SPRINGFIELD, N.J. (CBSNewYork) — There have been several sightings of black bears in a New Jersey town.
Jeff and Jackie Shanes told CBS2’s Meg Baker that they had a ‘too close for comfort’ run-in with a black bear in their Springfield backyard.
They hurried to their back windows and spotted the bear as it ran back into the woods, after it wandered into their yard at around 1 p.m. on Sunday.
“You look up, there’s a bear, you usually don’t see that. We’ve been living here a number of years and you usually don’t see that. We’ve seen everything but,” Jeff said.
Their son was out front along Little Brook road with their dog Eddie when he got a surprise.
“My son leaned down to pick up the tug of war rope and when he stood up he saw there was a bear on all fours sitting by our generator about 20-25 feet away,” Jackie said.
Their neighborhood backs up to the Watchung Reservoir in Union County.
Wanting to protect Eddie first, the Shanes said their son grabbed the dog, yelled, and backed up towards the front door. It’s exactly what expert tracker John Nesti, said you should do in that situation.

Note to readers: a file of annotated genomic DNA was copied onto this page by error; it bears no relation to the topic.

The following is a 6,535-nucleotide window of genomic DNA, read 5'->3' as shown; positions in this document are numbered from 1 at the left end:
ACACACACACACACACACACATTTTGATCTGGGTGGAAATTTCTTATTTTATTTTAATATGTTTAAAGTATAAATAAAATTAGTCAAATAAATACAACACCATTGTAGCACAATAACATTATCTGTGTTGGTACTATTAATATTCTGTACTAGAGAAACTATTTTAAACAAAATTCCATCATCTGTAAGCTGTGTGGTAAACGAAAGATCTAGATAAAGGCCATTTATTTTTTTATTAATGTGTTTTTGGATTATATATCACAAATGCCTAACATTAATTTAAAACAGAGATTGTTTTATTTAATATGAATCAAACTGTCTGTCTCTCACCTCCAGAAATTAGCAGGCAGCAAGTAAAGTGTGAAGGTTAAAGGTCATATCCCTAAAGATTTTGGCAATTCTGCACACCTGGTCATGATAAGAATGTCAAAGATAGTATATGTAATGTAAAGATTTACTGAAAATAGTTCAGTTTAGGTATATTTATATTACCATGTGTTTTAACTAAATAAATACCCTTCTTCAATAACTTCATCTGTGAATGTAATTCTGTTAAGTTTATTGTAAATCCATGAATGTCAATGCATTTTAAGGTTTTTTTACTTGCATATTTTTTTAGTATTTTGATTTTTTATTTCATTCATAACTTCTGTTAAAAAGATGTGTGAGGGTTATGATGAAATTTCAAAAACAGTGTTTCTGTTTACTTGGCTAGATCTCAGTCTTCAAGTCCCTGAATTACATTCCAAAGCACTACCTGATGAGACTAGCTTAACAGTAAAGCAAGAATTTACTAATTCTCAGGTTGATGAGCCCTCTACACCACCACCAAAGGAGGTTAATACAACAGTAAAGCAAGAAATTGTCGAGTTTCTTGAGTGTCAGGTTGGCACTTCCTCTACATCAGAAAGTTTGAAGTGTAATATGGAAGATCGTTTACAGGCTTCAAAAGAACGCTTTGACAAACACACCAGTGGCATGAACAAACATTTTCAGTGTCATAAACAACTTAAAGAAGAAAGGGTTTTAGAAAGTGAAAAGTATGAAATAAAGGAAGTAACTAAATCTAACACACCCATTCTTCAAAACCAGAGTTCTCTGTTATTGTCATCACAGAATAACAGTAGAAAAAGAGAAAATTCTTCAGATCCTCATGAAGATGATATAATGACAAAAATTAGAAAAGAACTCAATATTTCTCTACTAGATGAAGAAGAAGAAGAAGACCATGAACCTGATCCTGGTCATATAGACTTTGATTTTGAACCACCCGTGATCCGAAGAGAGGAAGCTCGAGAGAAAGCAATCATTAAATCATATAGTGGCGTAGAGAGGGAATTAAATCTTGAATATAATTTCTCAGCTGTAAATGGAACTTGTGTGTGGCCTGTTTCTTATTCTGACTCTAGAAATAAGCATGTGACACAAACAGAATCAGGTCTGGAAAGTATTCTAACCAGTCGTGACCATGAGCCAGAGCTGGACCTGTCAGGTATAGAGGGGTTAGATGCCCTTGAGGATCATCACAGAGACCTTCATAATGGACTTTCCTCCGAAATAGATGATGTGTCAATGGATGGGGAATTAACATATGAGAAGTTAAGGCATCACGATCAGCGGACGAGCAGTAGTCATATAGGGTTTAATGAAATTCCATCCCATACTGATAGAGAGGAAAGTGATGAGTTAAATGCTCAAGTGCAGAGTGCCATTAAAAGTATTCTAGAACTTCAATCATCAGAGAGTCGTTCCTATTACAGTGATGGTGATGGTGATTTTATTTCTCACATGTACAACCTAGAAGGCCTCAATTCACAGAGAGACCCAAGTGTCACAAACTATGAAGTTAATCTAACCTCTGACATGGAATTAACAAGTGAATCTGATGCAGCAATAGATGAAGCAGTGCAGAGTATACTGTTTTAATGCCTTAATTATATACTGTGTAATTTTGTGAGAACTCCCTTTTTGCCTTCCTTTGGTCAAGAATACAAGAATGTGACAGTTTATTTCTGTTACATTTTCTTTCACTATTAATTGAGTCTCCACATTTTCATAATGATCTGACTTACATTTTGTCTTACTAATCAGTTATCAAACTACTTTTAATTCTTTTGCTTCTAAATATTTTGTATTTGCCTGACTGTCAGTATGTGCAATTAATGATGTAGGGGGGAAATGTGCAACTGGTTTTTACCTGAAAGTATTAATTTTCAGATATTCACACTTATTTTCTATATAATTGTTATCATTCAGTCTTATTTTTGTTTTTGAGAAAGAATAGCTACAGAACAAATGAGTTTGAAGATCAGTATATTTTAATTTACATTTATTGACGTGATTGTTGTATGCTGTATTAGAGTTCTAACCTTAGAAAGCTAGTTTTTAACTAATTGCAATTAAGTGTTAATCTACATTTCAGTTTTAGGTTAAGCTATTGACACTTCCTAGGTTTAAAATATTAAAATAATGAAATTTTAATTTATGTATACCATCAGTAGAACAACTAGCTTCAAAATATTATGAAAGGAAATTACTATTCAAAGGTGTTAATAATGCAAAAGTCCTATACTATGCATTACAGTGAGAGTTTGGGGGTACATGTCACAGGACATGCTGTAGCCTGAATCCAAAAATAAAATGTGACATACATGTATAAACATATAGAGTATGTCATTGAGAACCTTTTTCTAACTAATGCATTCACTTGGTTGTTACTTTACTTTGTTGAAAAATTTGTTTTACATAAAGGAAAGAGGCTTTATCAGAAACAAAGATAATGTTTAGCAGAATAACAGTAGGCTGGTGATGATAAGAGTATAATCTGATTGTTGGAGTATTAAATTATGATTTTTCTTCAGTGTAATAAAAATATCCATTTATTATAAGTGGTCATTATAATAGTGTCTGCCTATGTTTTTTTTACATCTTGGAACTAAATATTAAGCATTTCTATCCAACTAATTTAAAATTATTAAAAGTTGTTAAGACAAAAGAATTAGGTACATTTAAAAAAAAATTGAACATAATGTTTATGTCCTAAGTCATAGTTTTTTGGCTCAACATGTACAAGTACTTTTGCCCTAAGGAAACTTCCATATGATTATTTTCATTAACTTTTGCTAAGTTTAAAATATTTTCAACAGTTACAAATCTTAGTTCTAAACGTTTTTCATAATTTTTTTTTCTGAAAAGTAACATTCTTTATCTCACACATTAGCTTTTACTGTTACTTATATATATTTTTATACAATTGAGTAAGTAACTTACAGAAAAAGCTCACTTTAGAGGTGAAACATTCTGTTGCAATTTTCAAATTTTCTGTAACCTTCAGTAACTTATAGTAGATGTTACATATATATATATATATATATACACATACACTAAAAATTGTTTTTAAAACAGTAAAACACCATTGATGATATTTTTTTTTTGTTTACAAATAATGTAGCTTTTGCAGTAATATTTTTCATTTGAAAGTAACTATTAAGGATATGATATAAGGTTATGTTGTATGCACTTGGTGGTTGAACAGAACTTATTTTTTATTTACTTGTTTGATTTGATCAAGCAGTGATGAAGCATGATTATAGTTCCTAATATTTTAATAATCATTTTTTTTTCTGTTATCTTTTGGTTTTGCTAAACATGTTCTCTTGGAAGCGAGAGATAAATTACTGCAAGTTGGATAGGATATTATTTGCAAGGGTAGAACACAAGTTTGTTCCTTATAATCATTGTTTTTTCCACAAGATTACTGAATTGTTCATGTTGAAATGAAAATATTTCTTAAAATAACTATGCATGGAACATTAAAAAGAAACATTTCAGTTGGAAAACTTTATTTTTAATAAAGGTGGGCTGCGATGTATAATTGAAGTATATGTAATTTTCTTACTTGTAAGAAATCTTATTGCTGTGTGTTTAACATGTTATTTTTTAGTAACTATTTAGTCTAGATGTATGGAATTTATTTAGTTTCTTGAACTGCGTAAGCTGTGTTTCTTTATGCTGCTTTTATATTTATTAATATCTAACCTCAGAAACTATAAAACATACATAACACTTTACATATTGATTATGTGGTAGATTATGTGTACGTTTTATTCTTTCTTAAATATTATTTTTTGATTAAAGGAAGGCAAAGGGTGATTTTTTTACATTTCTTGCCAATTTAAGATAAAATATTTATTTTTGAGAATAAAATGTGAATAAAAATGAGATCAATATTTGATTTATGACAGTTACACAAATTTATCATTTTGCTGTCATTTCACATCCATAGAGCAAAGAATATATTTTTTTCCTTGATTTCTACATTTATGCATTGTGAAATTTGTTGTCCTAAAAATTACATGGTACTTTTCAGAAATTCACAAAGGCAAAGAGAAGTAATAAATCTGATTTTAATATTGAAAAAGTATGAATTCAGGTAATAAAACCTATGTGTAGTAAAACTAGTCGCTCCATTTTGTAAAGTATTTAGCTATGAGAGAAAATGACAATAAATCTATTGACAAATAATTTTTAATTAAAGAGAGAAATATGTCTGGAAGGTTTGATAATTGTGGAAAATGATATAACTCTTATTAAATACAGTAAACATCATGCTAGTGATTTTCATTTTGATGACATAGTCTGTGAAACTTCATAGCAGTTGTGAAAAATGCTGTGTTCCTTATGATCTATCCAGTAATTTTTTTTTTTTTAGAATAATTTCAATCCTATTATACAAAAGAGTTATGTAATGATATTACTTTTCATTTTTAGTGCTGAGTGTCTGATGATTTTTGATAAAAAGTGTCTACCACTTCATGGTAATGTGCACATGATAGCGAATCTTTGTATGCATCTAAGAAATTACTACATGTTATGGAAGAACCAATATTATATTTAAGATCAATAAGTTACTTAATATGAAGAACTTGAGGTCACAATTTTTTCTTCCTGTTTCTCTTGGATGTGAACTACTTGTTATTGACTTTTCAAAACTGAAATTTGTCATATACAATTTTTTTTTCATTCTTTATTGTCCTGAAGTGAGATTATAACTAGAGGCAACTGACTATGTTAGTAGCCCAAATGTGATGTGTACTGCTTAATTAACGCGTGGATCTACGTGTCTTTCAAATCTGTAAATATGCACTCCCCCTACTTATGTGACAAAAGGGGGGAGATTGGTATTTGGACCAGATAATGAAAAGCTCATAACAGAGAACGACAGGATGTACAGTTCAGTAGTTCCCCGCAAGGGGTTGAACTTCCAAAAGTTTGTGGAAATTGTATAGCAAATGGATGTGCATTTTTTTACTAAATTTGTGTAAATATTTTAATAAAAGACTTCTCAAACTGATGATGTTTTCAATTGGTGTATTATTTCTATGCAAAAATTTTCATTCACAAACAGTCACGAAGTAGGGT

“We would take the camera back up, and slowly one person looking at the bear, walk out of the woods, over to the house,” he said.
Black bears are not aggressive unless provoked. Experts say never make eye contact, and never run.
“A little bit of clapping, a little bit of yelling, and the bear will leave you alone,” Nesti said.
A search for fresh tracks turned up prints left by deer, bears, and coyotes.
Nesti said that after hibernating bears run natural corridors like the flattened path in the reservoir that runs along I-78, looking for food.
Another way to track a bear is to look for old stumps or rocks that have been tossed over by a hungry bear looking for insects to eat.
“We just found an overturned log before. Bears looking for grubs,” Nesti said, “To them it’s like candy.”
On Friday, there was another sighting in town. Springfield police captured a photo of a black bear in a tree near Baltusrol Golf Course.
Authorities have advised parents to have a plan in place, and to teach kids about how to react to bears.
“Tell them not to run away, just back away. Have an escape plan that you practice, whistles, air horns,” Chief John Cook said.
If a bear makes itself known in residential areas again, police and New Jersey Fish and Wildlife officials plan to tranquilize and move it back further into the woods.
Springfield police said they get a couple of bear calls a year. They said there has never been a safety issue.